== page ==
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Saturday, October 22, 2016

I stopped by the bar...

J.D. Vance is a thoughtful conservative who grew up in southern Ohio, joined the U.S. Marines, and is now a highly educated academic. He is the author of Hillbilly Elegy and has spent a lot of time thinking about the gulf that divides Americans between where he grew up and the circles he moves in now. In The New York Times this week, he wrote:

The headline from last night’s debate nearly writes itself: A major party presidential candidate refused to accept the legitimacy of the 2016 election….Yet I found myself wondering, as debate co-watchers gasped over Mr. Trump’s statements, whether any of the Trump supporters I know back home will actually care.
The answer is probably no. At the core of his appeal is a rejection of mainstream political norms, and this is just another example of Mr. Trump slaughtering a proverbial sacred cow.
The question now is …whether the segment of our country that gasps when he delegitimizes our democratic institutions can ever be reconciled to those who cheer the same.

I keep coming back to something I wrote earlier: that for all the racial animus around Barack Obama, what perhaps puts people off more is the anti-intellectual strain in U.S. politics. There is a strong tradition of peasants with pitchforks. 
American Gothic by Grant Wood (Art Institute of Chicago)

The country was born in violent revolution, and split along state lines in the Civil War.

When President Obama, an Ivy League-educated law professor, lectures the American people, many feel talked down to. They don’t just hear an African-American man, although that may irritate them even more: they hear possibly the most infuriating thing in the world, someone making them feel stupid. The fury at a cosmopolitan, highly educated elite, and the split along levels of education, is at least as much about this as it is about race or economics.

It may be that this anti-intellectual uprising is worse than it has been because of the appalling levels of literacy and reading—not just higher education. In the United States today
·         14% of adults can’t read.
·         Only 13% of adults can read at a proficient level.
·         28% of adults didn’t read a book in the last year.
·         50% of adults can’t read a book written at an 8th grade level.

But it’s not a new divide. It’s as old as the United States, which was founded by an intellectual elite. These men had high ideals for the ability of every man [sic] to read, and thus educate himself, to be a good citizen and participate in democracy. John Adams, our second president, said:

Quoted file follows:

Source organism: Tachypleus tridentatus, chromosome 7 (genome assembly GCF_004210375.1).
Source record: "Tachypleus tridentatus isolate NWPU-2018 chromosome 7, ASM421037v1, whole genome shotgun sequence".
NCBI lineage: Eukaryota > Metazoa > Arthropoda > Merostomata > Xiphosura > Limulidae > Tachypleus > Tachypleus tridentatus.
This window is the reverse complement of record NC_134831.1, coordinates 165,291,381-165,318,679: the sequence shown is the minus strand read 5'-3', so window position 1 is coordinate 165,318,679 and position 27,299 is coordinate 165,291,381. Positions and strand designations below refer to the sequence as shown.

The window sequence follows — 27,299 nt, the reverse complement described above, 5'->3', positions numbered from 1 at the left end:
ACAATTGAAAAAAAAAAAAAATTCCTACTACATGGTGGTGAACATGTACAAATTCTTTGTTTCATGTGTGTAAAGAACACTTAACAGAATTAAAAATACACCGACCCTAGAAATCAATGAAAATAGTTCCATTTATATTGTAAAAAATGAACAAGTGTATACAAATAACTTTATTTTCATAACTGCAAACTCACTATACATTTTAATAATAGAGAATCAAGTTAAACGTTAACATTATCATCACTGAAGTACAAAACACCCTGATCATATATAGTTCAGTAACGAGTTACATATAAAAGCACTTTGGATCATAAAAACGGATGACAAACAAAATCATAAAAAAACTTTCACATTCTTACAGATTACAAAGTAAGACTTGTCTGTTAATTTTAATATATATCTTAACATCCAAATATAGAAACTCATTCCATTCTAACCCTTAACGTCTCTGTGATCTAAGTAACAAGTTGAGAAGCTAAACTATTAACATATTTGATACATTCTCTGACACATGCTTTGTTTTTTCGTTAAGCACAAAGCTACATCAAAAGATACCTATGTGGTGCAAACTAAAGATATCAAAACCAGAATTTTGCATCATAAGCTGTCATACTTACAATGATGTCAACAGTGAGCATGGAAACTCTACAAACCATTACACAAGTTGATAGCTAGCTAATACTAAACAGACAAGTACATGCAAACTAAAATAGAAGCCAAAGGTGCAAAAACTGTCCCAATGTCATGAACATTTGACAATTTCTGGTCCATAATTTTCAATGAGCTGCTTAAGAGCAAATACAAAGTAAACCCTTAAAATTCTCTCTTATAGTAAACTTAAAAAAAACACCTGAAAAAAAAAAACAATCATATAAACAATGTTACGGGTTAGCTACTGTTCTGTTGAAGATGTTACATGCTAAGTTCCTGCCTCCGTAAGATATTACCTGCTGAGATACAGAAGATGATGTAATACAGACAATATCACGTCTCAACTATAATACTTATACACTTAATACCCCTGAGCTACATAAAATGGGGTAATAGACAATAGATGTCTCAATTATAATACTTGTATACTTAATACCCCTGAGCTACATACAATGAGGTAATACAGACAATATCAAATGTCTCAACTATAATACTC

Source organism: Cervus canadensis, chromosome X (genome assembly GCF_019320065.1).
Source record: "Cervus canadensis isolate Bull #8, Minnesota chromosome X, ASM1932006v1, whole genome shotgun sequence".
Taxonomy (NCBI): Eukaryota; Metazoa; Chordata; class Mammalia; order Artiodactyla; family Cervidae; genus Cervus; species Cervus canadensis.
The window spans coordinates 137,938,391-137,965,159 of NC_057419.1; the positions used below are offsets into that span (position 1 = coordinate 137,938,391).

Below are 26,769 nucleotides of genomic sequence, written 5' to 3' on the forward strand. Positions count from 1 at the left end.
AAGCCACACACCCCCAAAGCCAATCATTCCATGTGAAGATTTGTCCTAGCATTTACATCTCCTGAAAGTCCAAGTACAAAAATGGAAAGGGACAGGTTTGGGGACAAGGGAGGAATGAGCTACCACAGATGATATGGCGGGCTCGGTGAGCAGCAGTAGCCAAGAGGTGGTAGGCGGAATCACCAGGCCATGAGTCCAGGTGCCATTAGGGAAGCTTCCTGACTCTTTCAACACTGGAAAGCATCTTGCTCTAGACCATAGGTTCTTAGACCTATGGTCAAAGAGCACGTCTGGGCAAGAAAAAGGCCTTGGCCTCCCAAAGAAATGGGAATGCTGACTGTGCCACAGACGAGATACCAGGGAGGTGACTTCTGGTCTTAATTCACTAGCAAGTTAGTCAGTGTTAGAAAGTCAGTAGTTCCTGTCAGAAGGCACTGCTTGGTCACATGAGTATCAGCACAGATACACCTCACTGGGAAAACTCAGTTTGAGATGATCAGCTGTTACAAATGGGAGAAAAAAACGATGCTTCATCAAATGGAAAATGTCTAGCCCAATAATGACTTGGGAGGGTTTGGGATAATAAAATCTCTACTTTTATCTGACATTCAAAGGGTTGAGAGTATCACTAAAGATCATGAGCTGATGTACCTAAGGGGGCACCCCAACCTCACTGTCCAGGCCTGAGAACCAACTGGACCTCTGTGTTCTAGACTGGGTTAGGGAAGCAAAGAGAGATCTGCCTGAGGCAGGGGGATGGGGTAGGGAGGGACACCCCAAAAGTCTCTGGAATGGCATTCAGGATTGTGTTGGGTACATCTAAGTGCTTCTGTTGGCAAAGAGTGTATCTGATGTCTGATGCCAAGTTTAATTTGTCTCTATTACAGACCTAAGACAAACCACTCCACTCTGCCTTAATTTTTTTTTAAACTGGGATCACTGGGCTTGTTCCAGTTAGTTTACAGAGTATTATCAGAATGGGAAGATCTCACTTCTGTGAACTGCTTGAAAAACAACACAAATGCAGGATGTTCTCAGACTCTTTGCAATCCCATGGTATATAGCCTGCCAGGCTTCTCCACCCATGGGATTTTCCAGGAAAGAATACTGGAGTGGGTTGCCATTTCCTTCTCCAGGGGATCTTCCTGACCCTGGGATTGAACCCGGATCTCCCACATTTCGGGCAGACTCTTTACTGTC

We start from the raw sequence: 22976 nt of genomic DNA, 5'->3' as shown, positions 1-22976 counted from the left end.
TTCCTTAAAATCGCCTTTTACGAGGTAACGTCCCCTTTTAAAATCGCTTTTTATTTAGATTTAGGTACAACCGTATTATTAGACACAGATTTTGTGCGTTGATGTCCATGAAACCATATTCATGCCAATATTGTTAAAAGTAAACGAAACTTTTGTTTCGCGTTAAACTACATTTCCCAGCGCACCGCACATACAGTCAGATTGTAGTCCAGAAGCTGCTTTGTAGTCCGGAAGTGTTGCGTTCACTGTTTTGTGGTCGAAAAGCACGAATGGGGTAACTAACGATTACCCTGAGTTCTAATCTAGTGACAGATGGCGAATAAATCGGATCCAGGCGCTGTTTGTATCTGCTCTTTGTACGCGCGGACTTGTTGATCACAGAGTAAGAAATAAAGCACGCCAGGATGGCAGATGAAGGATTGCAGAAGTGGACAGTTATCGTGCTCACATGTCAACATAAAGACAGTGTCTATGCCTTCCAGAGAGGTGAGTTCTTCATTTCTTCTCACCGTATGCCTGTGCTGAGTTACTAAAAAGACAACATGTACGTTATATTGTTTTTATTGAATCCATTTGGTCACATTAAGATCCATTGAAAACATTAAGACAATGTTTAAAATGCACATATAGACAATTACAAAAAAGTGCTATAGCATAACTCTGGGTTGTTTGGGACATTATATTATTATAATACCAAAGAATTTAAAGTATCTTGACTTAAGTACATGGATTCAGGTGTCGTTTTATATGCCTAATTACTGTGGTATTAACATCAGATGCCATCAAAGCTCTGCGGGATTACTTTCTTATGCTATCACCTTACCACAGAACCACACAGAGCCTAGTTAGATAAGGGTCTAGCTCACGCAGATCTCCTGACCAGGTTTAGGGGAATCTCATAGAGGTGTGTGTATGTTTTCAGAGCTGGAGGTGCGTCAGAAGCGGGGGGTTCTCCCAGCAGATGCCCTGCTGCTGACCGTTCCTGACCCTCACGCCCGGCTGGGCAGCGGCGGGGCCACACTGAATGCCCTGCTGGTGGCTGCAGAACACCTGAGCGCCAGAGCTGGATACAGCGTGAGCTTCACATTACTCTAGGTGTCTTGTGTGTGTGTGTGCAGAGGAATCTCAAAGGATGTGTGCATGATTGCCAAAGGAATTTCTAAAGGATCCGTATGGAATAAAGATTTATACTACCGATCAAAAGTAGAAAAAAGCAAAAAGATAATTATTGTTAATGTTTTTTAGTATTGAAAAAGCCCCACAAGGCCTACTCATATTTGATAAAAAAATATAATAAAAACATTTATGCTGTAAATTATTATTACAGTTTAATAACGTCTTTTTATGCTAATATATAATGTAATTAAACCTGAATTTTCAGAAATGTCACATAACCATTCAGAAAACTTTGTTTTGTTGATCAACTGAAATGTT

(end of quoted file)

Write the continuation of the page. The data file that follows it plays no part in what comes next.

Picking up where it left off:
“The very Ground of our Liberties, is the freedom of Elections. Every Man has in Politicks as well as Religion, a Right to think and speak and Act for himself. No man either King or Subject, Clergyman or Layman has any Right to dictate to me the Person I shall choose for my Legislator and Ruler. I must judge for myself, but how can I judge, how can any Man judge, unless his Mind has been opened and enlarged by Reading."

Now, we all know that the democracy founded by these male intellectuals had some huge gaps. Some of the founders were slave owners; none of them recognized the equality of the Native people of North America; and Abigail Adams had to remind her husband about the women. But that’s why democracy is a process. It didn’t happen in one revolution or one presidency. It’s ongoing, and it requires all of our participation.

Which brings me to the bar. I watched the final presidential debate of the 2016 election in a pub in London. Afterwards, I got talking to a group of young professionals who live here—no doubt we are the international educated elite! But none of us started life that way. There were two Canadian women, one black and one white; an Asian-American man; and another U.S. citizen who was born in Pakistan. It was this last man to whom I spoke the most. He reminded me that after September 11, 2001, all men from certain countries, including him, were required to register with the U.S. government. Many were deported. (You didn’t know that, did you?)

“It wasn’t a Muslim ban,” he said, “because it was based on which country we were born in. But of course almost everyone from Pakistan is Muslim. And it would have been very dangerous for me to be deported back to Pakistan. I was, and am, very openly gay.”

Homosexuality is illegal in Pakistan, as it used to be in the States. The reason most Americans now don’t have a problem with equal rights for gays is that more of us are out now, so most Americans know an openly gay person, and are fine with that.

But most Americans probably don’t know a Muslim. My friend in the pub was the first Democrat one of his neighbors in the U.S. had ever met, never mind Muslim. I believe that most Americans are good-hearted and don’t mean harm to their fellow citizens, but it’s very difficult to be reconciled when we don’t even talk to each other. When we have no idea of each other’s life experience.

Democracy, whether in the U.S., Canada or elsewhere, is work. As the Pakistani-American’s registration experience shows, it can suffer setbacks at any time. If we want it to work, we have to participate.

To quote a great country songwriter, Willie Nelson: “The world’s getting smaller and everyone in it belongs.”


Jack said...

Very thoughtful--full of troubling insights, but also with a glimmer of hope that we can do the work of democracy: learn to listen to and respect others very different from ourselves.

J. E. Knowles said...

Thank you for reading and taking the time to comment!